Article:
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Exploring the Concept of Space and Place in Barbara Hepworth’s Art

Abhishek Kumar


One must be entirely sensitive to the structure of the material that one is handling. One must yield to it in tiny details of execution, perhaps the handling of the surface or grain, and one must master it as a whole.

Barbara Hepworth

Barbara Hepworth with her sculptures in her garden in St Ives, Cornwall.

Barbara Hepworth was a British sculptor who is best known for her abstract works that explored the concept of space and place. Hepworth was a pioneer in exploring the relationship between space, form, and emotion within her work. She often used simple shapes and forms to create a sense of movement and spatial relationships in her sculptures. Hepworth’s art was often inspired by the physical environment and her personal experiences, as well as her interest in the relationship between the human body and the surrounding environment. She often used her sculptures to explore the idea of space and place, creating works that were both physical and metaphysical. Her sculptures often represented a sense of openness and freedom, and the idea of movement within space. Her use of materials such as wood, stone and bronze, as well as her exploration of the relationship between the body and its environment, gave her works a unique sense of place and space.

Curved Form (Delphi), inspired by Hepworth’s travels in Greece.

Hepworth was born on January 10, 1903 in Wakefield, Yorkshire, and studied at the Leeds School of Art, where she was influenced by the European avant-garde art movements of the time. She then moved to London in 1921, where she studied at the Royal College of Art and was a founding member of the influential London Group. She was one of the first female students there, and it was during this time that she developed her abstract, geometric forms. She was an advocate for modernism, and her works reflect this in their highly stylized, often abstract shapes. Hepworth went on to become a leading figure in the British modernist movement, and she was associated with the Abstract Expressionist movement in the United States. In 1939, she co-founded the studio school Hepworth Wakefield with her husband, the painter Henry Moore.

Barbara Hepworth with the plaster of her Single Form at the Morris Singer foundry, London, May 1963. The sculpture stands in the grounds of the UN headquarters in New York.

Hepworth’s sculptures often sought to evoke a sense of openness and exploration. Her sculptures often featured open voids and expansive forms, which were meant to suggest a sense of exploration and discovery. The combination of open space and curved forms in her sculptures also often evoked a sense of movement and freedom. In this way, Hepworth’s work sought to explore the concept of space and place in a highly abstract and creative way. She often used abstract forms to represent emotional and psychological states, creating a sense of place within her works. She also used the physical space of her sculptures to explore the concept of movement, creating pieces that felt as if they were in a state of constant flux.

Two Forms, 1969, St Ives.

Through her work, Hepworth was able to create a powerful sense of place and space, allowing viewers to explore their own emotional and psychological states. She used texture, composition, and line to create a sense of depth and movement within her sculptures. Her use of color and light also helped to create a sense of atmosphere and emotion in her work. Additionally, Hepworth often used organic and geometric shapes to suggest a sense of order and harmony in her sculptures. She used a variety of materials and techniques to create works that were both abstract and deeply connected to the world around them. Her use of materials, such as wood and stone, as well as her exploration of the relationship between the body and its environment, gave her works a unique sense of place and space.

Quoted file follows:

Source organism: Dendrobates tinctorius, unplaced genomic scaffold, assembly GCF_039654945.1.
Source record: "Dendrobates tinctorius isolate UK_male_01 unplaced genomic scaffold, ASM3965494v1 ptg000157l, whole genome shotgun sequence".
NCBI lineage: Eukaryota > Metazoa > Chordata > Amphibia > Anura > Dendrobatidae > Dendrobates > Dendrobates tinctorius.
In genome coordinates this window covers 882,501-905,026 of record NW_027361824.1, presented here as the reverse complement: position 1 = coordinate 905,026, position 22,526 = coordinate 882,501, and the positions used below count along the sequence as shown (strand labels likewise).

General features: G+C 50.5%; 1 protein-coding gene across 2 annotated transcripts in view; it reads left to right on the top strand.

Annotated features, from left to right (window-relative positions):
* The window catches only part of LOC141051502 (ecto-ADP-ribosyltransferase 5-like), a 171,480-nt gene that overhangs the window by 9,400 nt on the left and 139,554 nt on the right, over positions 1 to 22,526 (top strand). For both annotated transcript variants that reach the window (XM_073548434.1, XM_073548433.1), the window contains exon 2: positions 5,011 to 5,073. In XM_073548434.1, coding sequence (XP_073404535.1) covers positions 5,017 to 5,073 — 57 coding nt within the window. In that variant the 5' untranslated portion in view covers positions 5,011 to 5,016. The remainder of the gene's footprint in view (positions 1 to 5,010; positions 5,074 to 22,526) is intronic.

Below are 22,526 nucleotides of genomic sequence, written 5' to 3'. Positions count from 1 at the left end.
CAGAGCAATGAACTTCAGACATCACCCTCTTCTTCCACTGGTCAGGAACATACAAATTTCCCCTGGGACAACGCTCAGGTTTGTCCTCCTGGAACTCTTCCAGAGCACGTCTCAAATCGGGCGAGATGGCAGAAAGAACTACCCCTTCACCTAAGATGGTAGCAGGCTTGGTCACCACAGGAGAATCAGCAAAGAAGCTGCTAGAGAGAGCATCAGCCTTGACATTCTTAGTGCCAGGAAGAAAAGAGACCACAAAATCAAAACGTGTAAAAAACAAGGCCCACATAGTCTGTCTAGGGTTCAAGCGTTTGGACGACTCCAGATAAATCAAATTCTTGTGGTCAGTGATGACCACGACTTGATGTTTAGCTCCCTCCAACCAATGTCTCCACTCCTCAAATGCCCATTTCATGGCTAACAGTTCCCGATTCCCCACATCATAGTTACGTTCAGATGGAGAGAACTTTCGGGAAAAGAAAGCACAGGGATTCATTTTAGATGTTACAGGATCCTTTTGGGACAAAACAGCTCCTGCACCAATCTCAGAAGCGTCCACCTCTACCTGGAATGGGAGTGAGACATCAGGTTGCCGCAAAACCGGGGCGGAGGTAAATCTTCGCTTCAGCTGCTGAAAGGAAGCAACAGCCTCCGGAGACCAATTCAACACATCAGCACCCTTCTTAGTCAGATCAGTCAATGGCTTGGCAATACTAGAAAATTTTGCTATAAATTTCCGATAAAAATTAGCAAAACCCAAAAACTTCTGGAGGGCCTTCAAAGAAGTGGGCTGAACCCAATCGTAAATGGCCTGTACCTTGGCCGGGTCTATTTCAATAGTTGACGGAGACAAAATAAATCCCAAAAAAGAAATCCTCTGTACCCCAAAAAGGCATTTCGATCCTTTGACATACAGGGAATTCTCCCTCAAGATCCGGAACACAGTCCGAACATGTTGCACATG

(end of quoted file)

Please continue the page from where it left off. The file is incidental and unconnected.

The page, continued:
Figure for Landscape, 1960, Hirshhorn Museum, Washington, D.C.

One of Hepworth’s most famous works is the sculpture “Single Form,” which is located at the United Nations headquarters in New York City. This sculpture is a tall, slender bronze column that tapers as it rises, with a small sphere at the top. The column is surrounded by a pool of water, which reflects the sculpture and creates a sense of unity between the work and its surroundings. Another example of Hepworth’s exploration of space and place is the sculpture “Figure for Landscape,” which is located in the Yorkshire Sculpture Park in England. This work consists of a series of curved, organic forms that seem to emerge from the ground, as if they are part of the natural landscape. The forms are made of white marble, and their smooth, polished surfaces contrast with the rough, textured surfaces of the surrounding rock and grass.

Landscape Sculpture by Barbara Hepworth

Hepworth’s art also explored the concept of time, particularly in her later works. These often featured a sense of movement and a progression of time, with each sculpture representing a different moment in time. Hepworth’s art often used elements of the natural world, such as trees and rocks, to explore the idea of a place in history. She also used her sculptures to investigate ideas of identity and belonging, and to explore the idea of home. Hepworth died in a fire at her studio in St. Ives, Cornwall, in 1975. Today, her work can be found in major art museums around the world, including the Tate Gallery in London and the Metropolitan Museum of Art in New York.

Sphere with Inner Form, 1963, at the Kröller-Müller Museum, Otterlo, the Netherlands.


  1. https://en.wikipedia.org/wiki/Barbara_Hepworth
  2. https://www.theartstory.org/artist/hepworth-barbara/
  3. https://www.thecollector.com/barbara-hepworth-sculptor/
  4. https://biography.yourdictionary.com/barbara-hepworth